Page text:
Amputation Versus Lengthening Again


Lives of great men all remind us
We can make our lives sublime,
And, departing, leave behind us
Footprints on the sands of time;
Footprints, that perhaps another,
Sailing o’er life’s solemn main,
A forlorn and shipwrecked brother,
Seeing, shall take heart again.
Let us, then, be up and doing,
With a heart for any fate;
Still achieving, still pursuing,
Learn to labor and to wait.

A Psalm of Life has struck me today as pure brilliance. In that Oprah ah-ha moment sort of way! I guess I always like a footprints image. Maybe because of Nicholas’s unique foot prints. I do like to imagine that others will have an easier time on this particularly unique road through fibular hemimelia becaus we have shared and left our footprints behind.

There’s a conversation on the Facebook Fibular Hemimelia and Limb Lengthening Awareness page that’s taken on a life of it’s own. It’s the amputation versus lengthening question. It’s awful to read some comments which are neither personal experience nor fact based but it is what it is.

What it really is, is a very emotional question. When you have doctors tell you that there is no right choice, it really does not make the decision easier. I’ve said before that this is a choice parents should never have to make. To keep or amputate their childs limb. Never mind that there are likely doctors strongly advocating one option or the other. While they say it’s your choice.

Really, what happened to “there’s no right choice”? Of course a doctor is likely to think the treatment they are familiar with is better. First of all its what they can do. Secondly they have seen their patients thrive. They’ve watched the two year old with her first prosthetic leg taking her first steps or the two year old after her first super ankle surgery and lengthening doing much of the same. Really as hard as it is to believe kids really will be ok either way. They will find their way, accept their difference and live their lives. Thank god for that! It’s not easy but children are amazingly adaptable.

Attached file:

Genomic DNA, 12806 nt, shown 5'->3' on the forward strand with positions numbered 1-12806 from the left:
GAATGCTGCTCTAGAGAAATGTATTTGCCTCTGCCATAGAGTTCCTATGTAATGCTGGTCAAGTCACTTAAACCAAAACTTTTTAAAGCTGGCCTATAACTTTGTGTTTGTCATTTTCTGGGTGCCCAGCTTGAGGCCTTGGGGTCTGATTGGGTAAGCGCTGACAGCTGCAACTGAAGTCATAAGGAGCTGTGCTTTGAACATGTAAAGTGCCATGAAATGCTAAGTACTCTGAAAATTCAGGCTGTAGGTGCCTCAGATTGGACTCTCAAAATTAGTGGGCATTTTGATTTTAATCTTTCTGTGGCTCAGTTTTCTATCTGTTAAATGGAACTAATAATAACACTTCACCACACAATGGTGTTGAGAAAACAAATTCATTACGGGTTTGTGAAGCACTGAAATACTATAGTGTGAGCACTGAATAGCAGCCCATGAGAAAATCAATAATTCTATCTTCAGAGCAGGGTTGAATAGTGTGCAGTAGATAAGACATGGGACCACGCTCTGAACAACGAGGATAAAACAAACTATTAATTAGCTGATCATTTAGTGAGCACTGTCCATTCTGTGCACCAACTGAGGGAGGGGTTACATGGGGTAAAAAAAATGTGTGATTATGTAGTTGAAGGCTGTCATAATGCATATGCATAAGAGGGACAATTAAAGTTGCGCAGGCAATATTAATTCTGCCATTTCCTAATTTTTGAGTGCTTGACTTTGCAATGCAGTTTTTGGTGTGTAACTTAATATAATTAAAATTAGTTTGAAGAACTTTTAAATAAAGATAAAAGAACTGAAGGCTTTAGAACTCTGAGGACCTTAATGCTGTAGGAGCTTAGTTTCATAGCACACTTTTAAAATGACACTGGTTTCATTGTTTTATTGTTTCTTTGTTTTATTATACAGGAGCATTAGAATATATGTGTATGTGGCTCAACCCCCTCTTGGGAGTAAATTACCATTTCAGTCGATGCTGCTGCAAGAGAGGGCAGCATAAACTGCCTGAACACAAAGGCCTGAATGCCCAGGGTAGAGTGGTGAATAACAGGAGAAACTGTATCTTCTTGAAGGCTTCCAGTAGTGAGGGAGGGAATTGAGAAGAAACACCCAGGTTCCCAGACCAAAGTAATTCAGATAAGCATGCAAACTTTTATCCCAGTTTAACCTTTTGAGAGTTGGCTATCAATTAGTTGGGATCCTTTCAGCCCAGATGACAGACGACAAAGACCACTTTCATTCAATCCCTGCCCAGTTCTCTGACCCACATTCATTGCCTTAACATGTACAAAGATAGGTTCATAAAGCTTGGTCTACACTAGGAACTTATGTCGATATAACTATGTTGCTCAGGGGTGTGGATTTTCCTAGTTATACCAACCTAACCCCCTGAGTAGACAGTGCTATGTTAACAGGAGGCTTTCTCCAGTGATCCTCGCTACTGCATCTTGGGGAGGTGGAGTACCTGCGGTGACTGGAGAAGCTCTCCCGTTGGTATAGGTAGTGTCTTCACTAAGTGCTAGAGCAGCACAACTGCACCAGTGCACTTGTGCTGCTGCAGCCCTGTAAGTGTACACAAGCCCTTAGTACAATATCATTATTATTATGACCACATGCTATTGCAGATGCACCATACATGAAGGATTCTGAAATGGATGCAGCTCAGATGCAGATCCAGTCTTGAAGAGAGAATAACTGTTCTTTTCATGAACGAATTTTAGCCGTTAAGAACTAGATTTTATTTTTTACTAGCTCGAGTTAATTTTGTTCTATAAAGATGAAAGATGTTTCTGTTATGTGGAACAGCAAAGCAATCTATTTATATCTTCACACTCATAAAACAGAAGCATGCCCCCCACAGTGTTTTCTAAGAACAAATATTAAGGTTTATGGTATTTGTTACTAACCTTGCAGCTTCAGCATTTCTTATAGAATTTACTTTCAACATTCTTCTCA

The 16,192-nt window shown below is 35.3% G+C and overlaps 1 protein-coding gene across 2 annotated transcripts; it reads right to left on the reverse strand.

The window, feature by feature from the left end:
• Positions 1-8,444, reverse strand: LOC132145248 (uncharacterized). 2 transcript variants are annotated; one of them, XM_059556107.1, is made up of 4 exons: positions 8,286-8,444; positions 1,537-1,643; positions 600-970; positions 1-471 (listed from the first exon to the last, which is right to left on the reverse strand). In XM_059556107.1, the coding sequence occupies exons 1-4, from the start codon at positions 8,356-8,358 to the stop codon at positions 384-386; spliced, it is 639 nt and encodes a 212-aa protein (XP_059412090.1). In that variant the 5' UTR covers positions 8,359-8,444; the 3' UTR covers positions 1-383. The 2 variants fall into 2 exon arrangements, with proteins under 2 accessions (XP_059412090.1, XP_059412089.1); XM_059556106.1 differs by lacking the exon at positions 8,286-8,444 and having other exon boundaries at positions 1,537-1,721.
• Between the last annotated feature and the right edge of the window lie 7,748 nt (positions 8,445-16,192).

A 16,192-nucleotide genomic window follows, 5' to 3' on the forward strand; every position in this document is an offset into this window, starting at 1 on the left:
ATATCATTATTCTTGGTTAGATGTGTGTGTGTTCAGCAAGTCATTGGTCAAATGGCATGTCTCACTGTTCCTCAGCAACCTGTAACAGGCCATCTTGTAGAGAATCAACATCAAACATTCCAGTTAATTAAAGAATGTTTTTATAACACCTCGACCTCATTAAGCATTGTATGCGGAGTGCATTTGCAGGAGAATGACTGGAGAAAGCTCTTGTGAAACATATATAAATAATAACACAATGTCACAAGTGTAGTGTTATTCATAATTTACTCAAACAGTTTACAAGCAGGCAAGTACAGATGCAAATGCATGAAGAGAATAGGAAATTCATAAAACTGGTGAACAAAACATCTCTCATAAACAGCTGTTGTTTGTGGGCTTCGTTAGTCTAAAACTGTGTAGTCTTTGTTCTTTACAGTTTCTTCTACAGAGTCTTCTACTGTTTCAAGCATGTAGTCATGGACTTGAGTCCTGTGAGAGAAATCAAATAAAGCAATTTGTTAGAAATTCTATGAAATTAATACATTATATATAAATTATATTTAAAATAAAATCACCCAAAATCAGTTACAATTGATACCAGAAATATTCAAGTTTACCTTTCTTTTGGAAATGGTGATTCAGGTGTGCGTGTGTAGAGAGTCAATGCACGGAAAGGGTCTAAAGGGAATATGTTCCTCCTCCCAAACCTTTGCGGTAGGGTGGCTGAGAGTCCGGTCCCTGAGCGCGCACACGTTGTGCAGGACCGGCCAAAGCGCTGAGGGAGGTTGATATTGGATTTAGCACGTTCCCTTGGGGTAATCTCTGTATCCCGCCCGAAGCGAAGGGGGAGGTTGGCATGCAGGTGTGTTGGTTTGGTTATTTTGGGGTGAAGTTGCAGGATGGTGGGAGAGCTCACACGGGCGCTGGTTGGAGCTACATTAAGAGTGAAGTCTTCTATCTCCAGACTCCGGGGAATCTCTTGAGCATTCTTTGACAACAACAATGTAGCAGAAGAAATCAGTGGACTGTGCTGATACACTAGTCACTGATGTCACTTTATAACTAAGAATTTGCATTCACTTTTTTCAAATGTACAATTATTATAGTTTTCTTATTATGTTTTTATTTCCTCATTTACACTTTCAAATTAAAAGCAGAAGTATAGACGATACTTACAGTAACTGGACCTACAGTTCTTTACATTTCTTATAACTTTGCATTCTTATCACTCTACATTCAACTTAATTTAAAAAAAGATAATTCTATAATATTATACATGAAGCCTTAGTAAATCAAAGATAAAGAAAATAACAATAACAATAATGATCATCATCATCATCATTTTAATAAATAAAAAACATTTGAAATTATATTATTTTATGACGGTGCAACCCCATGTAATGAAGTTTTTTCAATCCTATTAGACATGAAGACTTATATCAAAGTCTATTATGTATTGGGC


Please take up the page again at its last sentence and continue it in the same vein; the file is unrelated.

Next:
Still there will be moments when as a parent you will have to explain your choice. “You were born this way” or “God made you this way” will only fly for so long. One day you will have to face your child and say “We chose this for you because…”. You will owe them the truth. You can’t make a choice like this about another persons body and not explain it. I’ve had this conversation with Nicholas. He knows that amputation was the alternative. So far he feels we made the right choice. Had we chose amputation would he feel the same way? I think so and hope so.

Once you make the choice you have to make it right for your child. I am sure most people do just that. But we all then become attached to our choice. It’s impossible not to get defensive when I feel someone is suggesting parents who choose lengthening are choosing hell or torture. I try not to. Sadly reading that a child with an over 20cm difference, needing multiple ankle surgeries, and a super knee and an eight plate, who has two toes, etc… reading that this child, my child, could be doing great makes people who chose amputation for a similar or lesser level of deformity get defensive. I get it. Doctors told them it wasn’t possible. But it is.

Just because it’s possible does not mean I think parents who choose amputation are making the wrong choice. Just don’t come to a support group and say lengthening is not an option in such a case. If you were told it wasn’t an option for your child say that share your family’s story. Maybe your footprints will help someone else take heart again!